Castaway Resolution – Chapter 22
Even without Whips’ terrifying message, Laura would have known that something was horribly wrong. With no visible warning, the quadbirds and other flying creatures suddenly burst from their perches and flew, whistling and hooting and screeching, away, all in a mingled, multicolored mass that arrowed off to the south.
Almost in the same moment, she could see movement on the ground and the trees — animals large and small running, scuttling, swinging through the branches, and all going in the same direction. A herd of capys hurried straight through the center of the clearing. As Akira came up next to her, she saw a tree kraken bound through the area from tree-trunk to tree-trunk. She released her grip on the sill, realizing her hands ached from the tension. “The other girls â€“”
“All safe.” She heard the rapping of feet coming up the stairs; at the same time she heard the rapid dialogue between Whips and his crewmates.
Then she couldn’t believe what she was hearing. That crazy boy is trying to save the engine when a tsunami is coming!
It took both her and Campbell to get Whips to accept that there was no sense in this quixotic attempt and concentrate on getting himself inside and strapped down.
Sakura was next to her now, and her face was white under the dark tan. “Whips. . .” she whispered.
“He’ll be okay, honey,” she said, trying to convince herself. “Those shuttles are tough and he knows enough to strap in well.”
“Emerald Maui isn’t configured for a Bemmie passenger,” Akira said quietly. “I hope Harratrer had time to â€“”
“Hold on!” came Whips’ voice — and then a rumbling roar that cut off.
Sakura didn’t scream, but her grip on Laura’s arm was tight as a tourniquet.
Then Laura heard a noise — a hissing that became a rattling, rushing sound, and a deep rumbling underneath.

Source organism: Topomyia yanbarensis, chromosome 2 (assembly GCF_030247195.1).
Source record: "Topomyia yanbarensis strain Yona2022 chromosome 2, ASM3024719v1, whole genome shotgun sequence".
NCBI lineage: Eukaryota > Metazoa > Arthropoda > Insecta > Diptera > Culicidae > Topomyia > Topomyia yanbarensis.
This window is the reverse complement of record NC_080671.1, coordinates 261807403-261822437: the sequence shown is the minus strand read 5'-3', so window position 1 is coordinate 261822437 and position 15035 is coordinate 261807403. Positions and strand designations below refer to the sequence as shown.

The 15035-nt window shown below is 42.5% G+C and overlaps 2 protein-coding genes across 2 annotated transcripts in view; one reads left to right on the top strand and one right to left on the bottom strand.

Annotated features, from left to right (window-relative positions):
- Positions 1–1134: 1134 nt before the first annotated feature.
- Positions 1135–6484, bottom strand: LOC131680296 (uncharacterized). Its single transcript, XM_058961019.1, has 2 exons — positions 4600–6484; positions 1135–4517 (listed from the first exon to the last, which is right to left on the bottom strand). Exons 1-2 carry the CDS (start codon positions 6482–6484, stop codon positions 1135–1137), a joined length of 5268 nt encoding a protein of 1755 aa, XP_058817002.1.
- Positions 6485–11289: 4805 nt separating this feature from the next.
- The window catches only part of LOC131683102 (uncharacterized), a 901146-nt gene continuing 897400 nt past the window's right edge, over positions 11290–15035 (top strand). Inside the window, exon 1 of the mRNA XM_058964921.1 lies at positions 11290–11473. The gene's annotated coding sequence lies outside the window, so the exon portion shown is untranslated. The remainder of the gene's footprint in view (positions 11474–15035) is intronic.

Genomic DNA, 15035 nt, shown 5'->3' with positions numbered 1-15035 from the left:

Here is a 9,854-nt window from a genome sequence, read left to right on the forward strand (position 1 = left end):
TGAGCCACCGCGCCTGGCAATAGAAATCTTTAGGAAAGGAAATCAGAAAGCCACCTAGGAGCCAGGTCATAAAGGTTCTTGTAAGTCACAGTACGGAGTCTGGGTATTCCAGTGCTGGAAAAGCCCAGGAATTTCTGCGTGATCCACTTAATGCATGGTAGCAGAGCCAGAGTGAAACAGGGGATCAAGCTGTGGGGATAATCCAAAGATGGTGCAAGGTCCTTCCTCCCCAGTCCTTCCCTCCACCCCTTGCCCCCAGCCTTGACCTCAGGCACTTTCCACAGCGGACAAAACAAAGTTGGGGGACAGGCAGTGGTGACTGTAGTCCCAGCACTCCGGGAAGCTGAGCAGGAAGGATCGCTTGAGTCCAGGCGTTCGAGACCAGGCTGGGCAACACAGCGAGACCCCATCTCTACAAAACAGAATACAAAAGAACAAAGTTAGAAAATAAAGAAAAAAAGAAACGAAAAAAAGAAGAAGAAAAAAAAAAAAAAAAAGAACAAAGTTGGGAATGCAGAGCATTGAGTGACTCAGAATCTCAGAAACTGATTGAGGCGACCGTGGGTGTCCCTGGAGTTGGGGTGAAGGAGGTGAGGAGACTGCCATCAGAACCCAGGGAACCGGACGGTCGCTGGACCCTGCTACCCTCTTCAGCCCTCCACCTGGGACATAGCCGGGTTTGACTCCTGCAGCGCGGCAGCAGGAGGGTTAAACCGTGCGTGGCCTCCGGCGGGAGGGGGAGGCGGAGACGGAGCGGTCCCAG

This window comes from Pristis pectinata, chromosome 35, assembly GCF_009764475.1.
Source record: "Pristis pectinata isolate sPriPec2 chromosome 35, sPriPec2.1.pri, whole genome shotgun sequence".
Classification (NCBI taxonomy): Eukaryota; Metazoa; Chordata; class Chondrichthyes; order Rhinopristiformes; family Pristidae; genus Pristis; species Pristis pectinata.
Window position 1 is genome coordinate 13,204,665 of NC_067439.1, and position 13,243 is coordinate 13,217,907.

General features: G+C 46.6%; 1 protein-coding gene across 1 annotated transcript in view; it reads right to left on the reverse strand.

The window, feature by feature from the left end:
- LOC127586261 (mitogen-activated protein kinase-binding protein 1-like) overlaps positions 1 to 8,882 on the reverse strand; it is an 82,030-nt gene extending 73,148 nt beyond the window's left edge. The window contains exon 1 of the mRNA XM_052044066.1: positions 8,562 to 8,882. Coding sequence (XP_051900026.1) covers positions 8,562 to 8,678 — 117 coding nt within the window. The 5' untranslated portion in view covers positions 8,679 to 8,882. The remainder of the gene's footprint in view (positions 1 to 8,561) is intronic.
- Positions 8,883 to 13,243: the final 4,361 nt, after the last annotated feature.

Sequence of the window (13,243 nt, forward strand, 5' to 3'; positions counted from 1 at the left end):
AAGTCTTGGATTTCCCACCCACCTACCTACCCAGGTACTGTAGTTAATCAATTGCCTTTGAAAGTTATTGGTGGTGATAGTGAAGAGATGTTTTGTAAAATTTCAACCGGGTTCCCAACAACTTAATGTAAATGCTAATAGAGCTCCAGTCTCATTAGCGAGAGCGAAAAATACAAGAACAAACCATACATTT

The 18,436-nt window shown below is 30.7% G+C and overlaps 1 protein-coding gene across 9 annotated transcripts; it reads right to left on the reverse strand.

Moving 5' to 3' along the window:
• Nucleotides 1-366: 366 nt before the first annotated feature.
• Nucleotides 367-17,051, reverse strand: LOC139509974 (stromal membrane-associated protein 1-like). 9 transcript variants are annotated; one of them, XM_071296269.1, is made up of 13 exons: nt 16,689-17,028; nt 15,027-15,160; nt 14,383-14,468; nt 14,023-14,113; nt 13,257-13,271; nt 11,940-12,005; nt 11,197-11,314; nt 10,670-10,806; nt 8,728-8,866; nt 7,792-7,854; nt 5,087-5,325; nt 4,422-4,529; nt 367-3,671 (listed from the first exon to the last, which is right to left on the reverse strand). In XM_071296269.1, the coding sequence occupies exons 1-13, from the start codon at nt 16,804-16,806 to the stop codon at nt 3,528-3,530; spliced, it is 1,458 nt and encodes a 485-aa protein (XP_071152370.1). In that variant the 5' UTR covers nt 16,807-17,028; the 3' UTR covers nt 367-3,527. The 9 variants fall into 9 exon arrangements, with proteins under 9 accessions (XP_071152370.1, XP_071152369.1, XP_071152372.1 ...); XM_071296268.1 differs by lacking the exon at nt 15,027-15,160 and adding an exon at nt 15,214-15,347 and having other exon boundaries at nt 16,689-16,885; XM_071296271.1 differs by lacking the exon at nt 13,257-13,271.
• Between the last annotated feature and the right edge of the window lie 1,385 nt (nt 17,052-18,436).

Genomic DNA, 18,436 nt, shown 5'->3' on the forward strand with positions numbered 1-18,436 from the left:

A brown-gray carpet burst into view, enveloping, tearing and crushing the undergrowth and grinding it down, sweeping the remains up into the tide of destruction that was already more running mud and debris than water. Laura heard screams of disbelief, some of them her own, as the tsunami surged across the clearing below. The temporary shelter that had been their town square, their meeting place and theater, was torn from the ground, its solidly-anchored pegs no more able to resist that savage torrent than they could a bulldozer. Over the public channel she could hear Tavana’s disbelieving curses in three languages; Xander was murmuring “no, no, no” over and over, and she could hear Pearce praying.
The tsunami flood reached Sherwood Column, and Laura gripped the sill harder as she felt it, felt the vibrating impact of water, mud, and debris being dragged and ground against the base of their home. “My God, Akira, will the column hold up?”
Akira’s face was pale, but he answered, “Of course it will. Remember how hard it was to cut into.”
But his eyes met hers, and Laura shivered, seeing the real answer: I don’t know.
The water was roaring now, a snarl and a deep basso thunder and a shrieking hiss all combined. The level rose higher, a wave in truth, driving hard against the trees and columns, sending fountains of spray a dozen meters into the air. There was a groaning crack, then another, and now trees were falling, torn from their roots and then dragged down, to collide with other trees or the bases of columns and be stuck, barricading the flow until its implacable force tore the trunk to splinters.
A screeching, grinding sound from below, and with horror Laura saw the ramp-door to the column ripped away, drowned and destroyed in the black-brown flood. “Is everyone upstairs?” she demanded.
“We’re all here, Mom,” Caroline said, her words shaking like the column.